Per AlienAtSystem's answer, I've decided to tell you about my experience with trying to streamline leveling.
I was asked by a local gaming convention to set up a non-AL group game as part of their "Intro to Tabletop Roleplaying" experience. I went way overboard, writing up a 4-hour mini-campaign inspired by Nightmare Keep that I called "The Heart of Wolover." The entire adventure took place inside a dungeon/animated corpse, with rooms themed around body parts, and the goal was to give each of the five parties experience with the major aspects of D&D in the course of a single session- role-playing, obviously, and NPC interaction, group and individual combat, puzzle solving and trap disarming, and climaxing with the surviving parties ganging up on a hydra variant "Heart Wyrm" in the four-chambered, still beating heart.
- A word of advice- never do this. The project took nearly 80 hours to
put together, all for a single afternoon session. I am certainly
never doing it again.
Anyway, the important bit is that I wanted the parties to gain their first couple of levels rapidly, so the players could see and appreciate the difference between their characters at 1st level and those same characters at 5th. My previous experience with leveling parties indicated to me that, under normal circumstances, the players would have spent most of the session leveling up, especially since they were new to the game. I therefore needed a way to make leveling as fast as possible for a large group of people.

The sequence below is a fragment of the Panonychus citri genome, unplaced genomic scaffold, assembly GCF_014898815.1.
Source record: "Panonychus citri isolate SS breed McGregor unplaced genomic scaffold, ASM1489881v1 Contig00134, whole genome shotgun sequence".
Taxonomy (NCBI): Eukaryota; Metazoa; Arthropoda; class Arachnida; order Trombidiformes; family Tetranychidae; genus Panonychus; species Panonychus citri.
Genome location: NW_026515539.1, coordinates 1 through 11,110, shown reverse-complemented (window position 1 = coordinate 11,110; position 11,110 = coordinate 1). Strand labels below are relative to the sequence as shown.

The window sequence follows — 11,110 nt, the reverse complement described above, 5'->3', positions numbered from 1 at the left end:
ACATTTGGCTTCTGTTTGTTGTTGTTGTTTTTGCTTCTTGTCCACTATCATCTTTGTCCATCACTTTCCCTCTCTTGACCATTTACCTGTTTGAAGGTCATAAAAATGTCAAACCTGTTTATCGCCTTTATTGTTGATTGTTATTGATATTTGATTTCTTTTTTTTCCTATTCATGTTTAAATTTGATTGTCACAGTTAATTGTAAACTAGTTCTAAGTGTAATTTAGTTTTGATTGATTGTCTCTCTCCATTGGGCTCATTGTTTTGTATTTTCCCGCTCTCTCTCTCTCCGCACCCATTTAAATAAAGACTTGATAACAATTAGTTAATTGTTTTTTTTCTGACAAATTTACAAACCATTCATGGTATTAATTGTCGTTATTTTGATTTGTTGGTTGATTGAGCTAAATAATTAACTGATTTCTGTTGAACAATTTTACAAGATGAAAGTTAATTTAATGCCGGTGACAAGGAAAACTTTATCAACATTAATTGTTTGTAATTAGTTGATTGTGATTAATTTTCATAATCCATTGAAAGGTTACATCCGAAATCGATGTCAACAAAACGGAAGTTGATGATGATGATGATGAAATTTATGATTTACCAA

I used a stack of pre-written leveling notes. A rogue, for example, would receive a note when they hit level 2 that read something like,
Congrats, you've hit level 2! You gain the following:
5 hit points (plus your Con modifier)!
You can now use a bonus action on your turn to either Dash (move your speed), Disengage (avoid attacks of opportunity) or Dodge (gain advantage on Dexterity saves and give attacks against you disadvantage)!
Leveling up this way meant that the vast majority of the legwork was pre-done for the players, and with the notes handy, they didn't need to write down new class features. They still had to track hit point gain, but I used the average recommended by the PHB instead of having them roll. For a level gain that featured archetype selection, my little note included a line like, "plus, PICK ONE of the following features..."
For spellcasters, rather than give them a full list of spells to pick from, I assumed they would always pick the highest-level spells they could, so for example the wizard instructions for levels 3 and 4 read, "Pick two new spells to learn! You can choose from the following:" followed by the 2nd level spell list.
How did it go?
So. Much. Paperwork. Did I mention I'm never doing this again?
The bright side is that average leveling time was somewhere around five minutes apiece.
Wizards took longest to level, and if I did try this exact setup
again, I'd have a table of spells to consult that looks a bit like
the spell lists from d20pfsrd.com, which helpfully includes a
one-line description of each spell.
Writing out notes for the different archetypes took the longest, although I only had to worry about one set of archetype features per class- if you're looking to advance to 20th quickly, you'll have to worry about that more. I had no complaints from the players, who were either new to the game or new to 5th edition, and only mild grumbling from the half-dozen DM's I wrangled for the session about the extra paper they had to track and hand out.
The biggest source of complaints was myself; while in-game leveling was easy, it meant a lot of extra work for me in particular. It also meant that I had, roughly, 50 notes to hand out, with a copier on standby. With a smaller group of people and advance knowledge of what classes and archetypes they'd be, the amount of extra work would be cut drastically, but there would still be a lot extra work.
Pre-written leveling notes made leveling up faster and easier for the party. For the DM? Not so much. But you might find it's worth it.